Mike Halford

AP

Report: Habs’ Holloway signing in KHL

One of the few bright spots from Montreal’s disappointing campaign could be on his way to Russia.

Per Championat, Bud Holloway — the 28-year-old journeyman that made his storybook NHL debut with the Habs last season — has opted to join KHL powerhouse CSKA Moscow.

Holloway joined the Habs last season after four highly productive years in Europe.

In 2011, he emerged as a Swedish League star — Holloway set a record for most points in a SHL postseason (23 in 19 games) and, in his second season, became just the second player in league history to score eclipse the 70-point plateau.

In ’14-15, Holloway signed in Switzerland and continued to be a productive scorer, with 37 points in 42 games for SC Bern.

His scoring exploits translated over to the AHL, as he led St. John’s with 61 points in 70 games.

Montreal called up Holloway for his first-ever big league game in late November, and head coach Michel Therrien was effusive in his praise.

“This is a great story,” Therrien told ECHL.com. “The guy has showed a lot of resilience through his career to come back after playing a few years in Europe, and he did really well for [St. John’s].

“For him to get an opportunity to play his first game in the NHL, those are great stories and he certainly deserves to finally get a shot in the NHL because he’s had success wherever he goes.”

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    Seidenberg doesn’t want to think about waiving no-trade

    Boston Bruins v Colorado Avalanche
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    Another offseason, another round of trade talks surrounding Dennis Seidenberg.

    Boston’s veteran defenseman — who, last year, said he wanted to stay in Boston, then told reporters being involved in trade rumors was a “slap in the face” — is now facing another round of questions.

    Why?

    Seidenberg’s full no-trade clause expires in December. After that, it becomes a modified NTC in which he submits a list of eight teams he’s willing to accept a move to.

    More, from the Boston Herald:

    “No, nothing was mentioned,” Seidenberg said [of being asked to waive]. “I’m planning to come back here. I’ve got two more years here, so we’ll see.”

    And if management came to him sooner asking him to waive his no-trade?

    “I haven’t thought about that . . . and right now I don’t want to think about it,” he said.

    Seidenberg has said in the past that if the team didn’t want him any more, then he’d be amenable to a move.

    Boston’s in a bit of a tricky spot with the soon-to-be-35-year-old.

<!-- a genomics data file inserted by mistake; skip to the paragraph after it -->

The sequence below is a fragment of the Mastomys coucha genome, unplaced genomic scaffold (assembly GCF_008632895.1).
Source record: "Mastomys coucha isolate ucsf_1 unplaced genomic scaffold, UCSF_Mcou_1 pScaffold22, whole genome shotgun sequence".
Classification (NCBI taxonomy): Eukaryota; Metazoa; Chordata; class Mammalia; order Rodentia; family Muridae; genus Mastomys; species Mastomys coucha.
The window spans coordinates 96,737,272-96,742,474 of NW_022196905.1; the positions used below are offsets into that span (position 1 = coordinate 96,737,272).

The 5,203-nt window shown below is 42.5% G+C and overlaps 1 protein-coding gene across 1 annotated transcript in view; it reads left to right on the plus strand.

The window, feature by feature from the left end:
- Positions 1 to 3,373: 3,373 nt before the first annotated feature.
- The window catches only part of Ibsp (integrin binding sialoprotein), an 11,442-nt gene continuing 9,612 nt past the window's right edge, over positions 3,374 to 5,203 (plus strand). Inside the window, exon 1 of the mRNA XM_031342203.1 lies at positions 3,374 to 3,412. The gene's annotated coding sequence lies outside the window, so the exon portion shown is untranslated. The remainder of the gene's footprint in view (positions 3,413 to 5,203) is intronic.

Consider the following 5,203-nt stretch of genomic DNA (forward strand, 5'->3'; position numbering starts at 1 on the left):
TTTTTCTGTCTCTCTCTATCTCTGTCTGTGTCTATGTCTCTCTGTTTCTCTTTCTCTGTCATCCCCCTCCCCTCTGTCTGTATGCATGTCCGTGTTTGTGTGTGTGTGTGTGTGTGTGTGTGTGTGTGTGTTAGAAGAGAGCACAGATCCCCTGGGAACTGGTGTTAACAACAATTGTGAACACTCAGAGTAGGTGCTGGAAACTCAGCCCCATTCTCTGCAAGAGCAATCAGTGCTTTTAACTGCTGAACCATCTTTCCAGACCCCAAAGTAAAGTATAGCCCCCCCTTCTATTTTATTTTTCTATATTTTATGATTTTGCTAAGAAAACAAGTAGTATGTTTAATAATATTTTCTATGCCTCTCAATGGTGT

Injuries have really taken their toll since he signed a four-year, $16 million extension in ’13. Specifically, a torn ACL and last year’s back injury, which cost him the first four weeks of the campaign and seemed to throw his entire season out of whack.

    Seidenberg certainly isn’t part of Boston’s future on defense, but could have some value across the league as a veteran depth guy.

    If you’re thinking “hey, $4M is a pretty hefty cap hit for a depth d-man,” remember that GM Don Sweeney could facilitate a move by retaining some salary. Financially, it wouldn’t be much different that buying Seidenberg out — something the Herald floated as a potential move — and there could be the potential to net an actual asset in return.

    Of course, the B’s could stand pat and hope Seidenberg gets healthy, and contributes.

    Do remember that, after returning from that serious knee injury, the German rearguard appeared in all 82 games during the ’14-15 campaign, scoring 14 points while averaging over 22 minutes per night.

    B’s turf another assistant — Jarvis out, Pandolfo and Cassidy in

    EAST RUTHERFORD, NJ - FEBRUARY 14:  Associate coach Doug Jarvis of the Montreal Canadiens looks on against the New Jersey Devils at Continental Airlines Arena on February 14, 2007 in East Rutherford, New Jersey. The Devils won 5-2. (Photo by Mike Stobe/Getty Images)
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    Boston continued to shake up Claude Julien’s coaching staff on Monday, as GM Don Sweeney announced that longtime assistant Doug Jarvis would not be back next season.

    Longtime NHLer Jay Pandolfo and Bruce Cassidy — who had spent the last five years as the head coach of Boston’s AHL affiliate — have been named as Julien’s new assistants, joining Joe Sacco and Bob Essensa on staff.

    Earlier, Sweeney had dismissed Julien’s longtime right-hand man, Doug Houda. Houda has since landed an assistant’s gig in Detroit.

    In Cassidy, the B’s get an experienced bench boss. He served as the head man in Washington from 2002-04, then as an assistant in Chicago before moving on to a lengthy stint in the American League.

    One would think Cassidy is an at-the-ready replacement for Julien, should the team struggle and Sweeney is forced to make a more significant coaching change next season.

    In Pandolfo, Boston gets a local guy — he’s a Massachusetts native that played collegiately at Boston University. At the tail end of a lengthy career that included two Stanley Cups with New Jersey, Pandolfo wrapped up his playing days with the Bruins, then moved into a player development role.

    In another hire, Sweeney announced that announced the club has hired Paul Whissel as the Bruins Director of Sports Performance and Rehab.

    Related: Julien will be back behind B’s bench, Sweeney has ‘work to do’

    Devils’ O’Neill, former AHL MVP, signs with KHL Jokerit

    NEWARK, NJ - DECEMBER 11:  Brian O'Neill #18 of the New Jersey Devils plays against the Detroit Red Wings at the Prudential Center on December 11, 2015 in Newark, New Jersey. The Devils defeated the Red Wings 3-2 in overtime.  (Photo by Bruce Bennett/Getty Images)